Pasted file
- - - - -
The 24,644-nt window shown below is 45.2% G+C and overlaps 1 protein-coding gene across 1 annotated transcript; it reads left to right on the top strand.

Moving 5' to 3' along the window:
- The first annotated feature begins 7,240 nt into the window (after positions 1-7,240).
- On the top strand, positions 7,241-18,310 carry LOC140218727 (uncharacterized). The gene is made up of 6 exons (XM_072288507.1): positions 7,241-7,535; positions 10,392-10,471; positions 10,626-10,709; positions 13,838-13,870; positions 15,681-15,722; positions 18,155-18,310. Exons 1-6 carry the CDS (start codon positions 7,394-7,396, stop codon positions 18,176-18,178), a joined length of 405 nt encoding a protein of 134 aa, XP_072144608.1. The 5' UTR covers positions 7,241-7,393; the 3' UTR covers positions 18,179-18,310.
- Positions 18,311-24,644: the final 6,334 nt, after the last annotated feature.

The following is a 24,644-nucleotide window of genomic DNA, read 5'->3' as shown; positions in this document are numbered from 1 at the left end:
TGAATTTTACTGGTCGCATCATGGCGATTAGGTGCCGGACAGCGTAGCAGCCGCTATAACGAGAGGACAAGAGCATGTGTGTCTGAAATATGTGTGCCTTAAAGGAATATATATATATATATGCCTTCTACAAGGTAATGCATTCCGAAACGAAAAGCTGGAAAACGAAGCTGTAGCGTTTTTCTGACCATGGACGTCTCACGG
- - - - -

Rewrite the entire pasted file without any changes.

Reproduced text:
The 24,644-nt window shown below is 45.2% G+C and overlaps 1 protein-coding gene across 1 annotated transcript; it reads left to right on the top strand.

Moving 5' to 3' along the window:
- The first annotated feature begins 7,240 nt into the window (after positions 1-7,240).
- On the top strand, positions 7,241-18,310 carry LOC140218727 (uncharacterized). The gene is made up of 6 exons (XM_072288507.1): positions 7,241-7,535; positions 10,392-10,471; positions 10,626-10,709; positions 13,838-13,870; positions 15,681-15,722; positions 18,155-18,310. Exons 1-6 carry the CDS (start codon positions 7,394-7,396, stop codon positions 18,176-18,178), a joined length of 405 nt encoding a protein of 134 aa, XP_072144608.1. The 5' UTR covers positions 7,241-7,393; the 3' UTR covers positions 18,179-18,310.
- Positions 18,311-24,644: the final 6,334 nt, after the last annotated feature.

The following is a 24,644-nucleotide window of genomic DNA, read 5'->3' as shown; positions in this document are numbered from 1 at the left end:
TGAATTTTACTGGTCGCATCATGGCGATTAGGTGCCGGACAGCGTAGCAGCCGCTATAACGAGAGGACAAGAGCATGTGTGTCTGAAATATGTGTGCCTTAAAGGAATATATATATATATATGCCTTCTACAAGGTAATGCATTCCGAAACGAAAAGCTGGAAAACGAAGCTGTAGCGTTTTTCTGACCATGGACGTCTCACGG